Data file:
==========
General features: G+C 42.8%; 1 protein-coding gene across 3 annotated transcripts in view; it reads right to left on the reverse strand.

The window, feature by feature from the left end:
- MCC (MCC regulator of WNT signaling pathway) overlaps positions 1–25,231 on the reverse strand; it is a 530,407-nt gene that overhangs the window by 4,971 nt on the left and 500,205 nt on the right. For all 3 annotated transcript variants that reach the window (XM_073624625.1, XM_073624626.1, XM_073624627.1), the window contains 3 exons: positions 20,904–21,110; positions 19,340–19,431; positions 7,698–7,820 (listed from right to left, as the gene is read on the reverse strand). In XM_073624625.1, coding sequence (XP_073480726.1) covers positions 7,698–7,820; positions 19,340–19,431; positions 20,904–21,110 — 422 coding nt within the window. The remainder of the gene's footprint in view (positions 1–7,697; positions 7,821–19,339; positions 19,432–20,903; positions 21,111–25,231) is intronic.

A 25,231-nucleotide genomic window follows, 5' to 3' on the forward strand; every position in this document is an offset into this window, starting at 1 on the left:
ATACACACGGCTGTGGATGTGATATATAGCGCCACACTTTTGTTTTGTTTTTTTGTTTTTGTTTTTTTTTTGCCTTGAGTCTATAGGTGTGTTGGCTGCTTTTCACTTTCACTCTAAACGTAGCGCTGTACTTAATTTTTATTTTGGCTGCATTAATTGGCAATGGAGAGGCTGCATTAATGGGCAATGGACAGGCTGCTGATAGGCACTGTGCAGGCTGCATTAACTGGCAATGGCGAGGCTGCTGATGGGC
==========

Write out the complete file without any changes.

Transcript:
General features: G+C 42.8%; 1 protein-coding gene across 3 annotated transcripts in view; it reads right to left on the reverse strand.

The window, feature by feature from the left end:
- MCC (MCC regulator of WNT signaling pathway) overlaps positions 1–25,231 on the reverse strand; it is a 530,407-nt gene that overhangs the window by 4,971 nt on the left and 500,205 nt on the right. For all 3 annotated transcript variants that reach the window (XM_073624625.1, XM_073624626.1, XM_073624627.1), the window contains 3 exons: positions 20,904–21,110; positions 19,340–19,431; positions 7,698–7,820 (listed from right to left, as the gene is read on the reverse strand). In XM_073624625.1, coding sequence (XP_073480726.1) covers positions 7,698–7,820; positions 19,340–19,431; positions 20,904–21,110 — 422 coding nt within the window. The remainder of the gene's footprint in view (positions 1–7,697; positions 7,821–19,339; positions 19,432–20,903; positions 21,111–25,231) is intronic.

A 25,231-nucleotide genomic window follows, 5' to 3' on the forward strand; every position in this document is an offset into this window, starting at 1 on the left:
ATACACACGGCTGTGGATGTGATATATAGCGCCACACTTTTGTTTTGTTTTTTTGTTTTTGTTTTTTTTTTGCCTTGAGTCTATAGGTGTGTTGGCTGCTTTTCACTTTCACTCTAAACGTAGCGCTGTACTTAATTTTTATTTTGGCTGCATTAATTGGCAATGGAGAGGCTGCATTAATGGGCAATGGACAGGCTGCTGATAGGCACTGTGCAGGCTGCATTAACTGGCAATGGCGAGGCTGCTGATGGGC